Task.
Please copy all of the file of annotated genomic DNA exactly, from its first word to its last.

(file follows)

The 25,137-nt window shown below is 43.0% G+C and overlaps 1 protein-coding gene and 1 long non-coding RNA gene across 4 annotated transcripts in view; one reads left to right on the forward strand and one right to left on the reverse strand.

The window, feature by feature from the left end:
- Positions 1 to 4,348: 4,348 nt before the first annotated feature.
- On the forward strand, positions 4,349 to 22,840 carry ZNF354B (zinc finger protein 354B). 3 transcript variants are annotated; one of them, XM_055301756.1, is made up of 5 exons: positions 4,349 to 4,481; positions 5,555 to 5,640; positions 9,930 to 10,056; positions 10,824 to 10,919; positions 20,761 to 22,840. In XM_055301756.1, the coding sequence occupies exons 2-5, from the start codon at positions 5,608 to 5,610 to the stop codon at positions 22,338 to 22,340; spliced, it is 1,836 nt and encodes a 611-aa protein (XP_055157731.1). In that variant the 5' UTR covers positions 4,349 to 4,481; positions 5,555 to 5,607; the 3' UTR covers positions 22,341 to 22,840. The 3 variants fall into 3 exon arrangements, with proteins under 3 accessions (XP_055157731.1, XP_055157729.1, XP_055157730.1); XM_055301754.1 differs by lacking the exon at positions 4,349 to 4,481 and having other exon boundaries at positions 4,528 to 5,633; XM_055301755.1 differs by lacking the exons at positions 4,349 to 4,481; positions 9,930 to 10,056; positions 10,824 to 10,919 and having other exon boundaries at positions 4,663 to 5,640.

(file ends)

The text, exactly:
The 25,137-nt window shown below is 43.0% G+C and overlaps 1 protein-coding gene and 1 long non-coding RNA gene across 4 annotated transcripts in view; one reads left to right on the forward strand and one right to left on the reverse strand.

The window, feature by feature from the left end:
- Positions 1 to 4,348: 4,348 nt before the first annotated feature.
- On the forward strand, positions 4,349 to 22,840 carry ZNF354B (zinc finger protein 354B). 3 transcript variants are annotated; one of them, XM_055301756.1, is made up of 5 exons: positions 4,349 to 4,481; positions 5,555 to 5,640; positions 9,930 to 10,056; positions 10,824 to 10,919; positions 20,761 to 22,840. In XM_055301756.1, the coding sequence occupies exons 2-5, from the start codon at positions 5,608 to 5,610 to the stop codon at positions 22,338 to 22,340; spliced, it is 1,836 nt and encodes a 611-aa protein (XP_055157731.1). In that variant the 5' UTR covers positions 4,349 to 4,481; positions 5,555 to 5,607; the 3' UTR covers positions 22,341 to 22,840. The 3 variants fall into 3 exon arrangements, with proteins under 3 accessions (XP_055157731.1, XP_055157729.1, XP_055157730.1); XM_055301754.1 differs by lacking the exon at positions 4,349 to 4,481 and having other exon boundaries at positions 4,528 to 5,633; XM_055301755.1 differs by lacking the exons at positions 4,349 to 4,481; positions 9,930 to 10,056; positions 10,824 to 10,919 and having other exon boundaries at positions 4,663 to 5,640.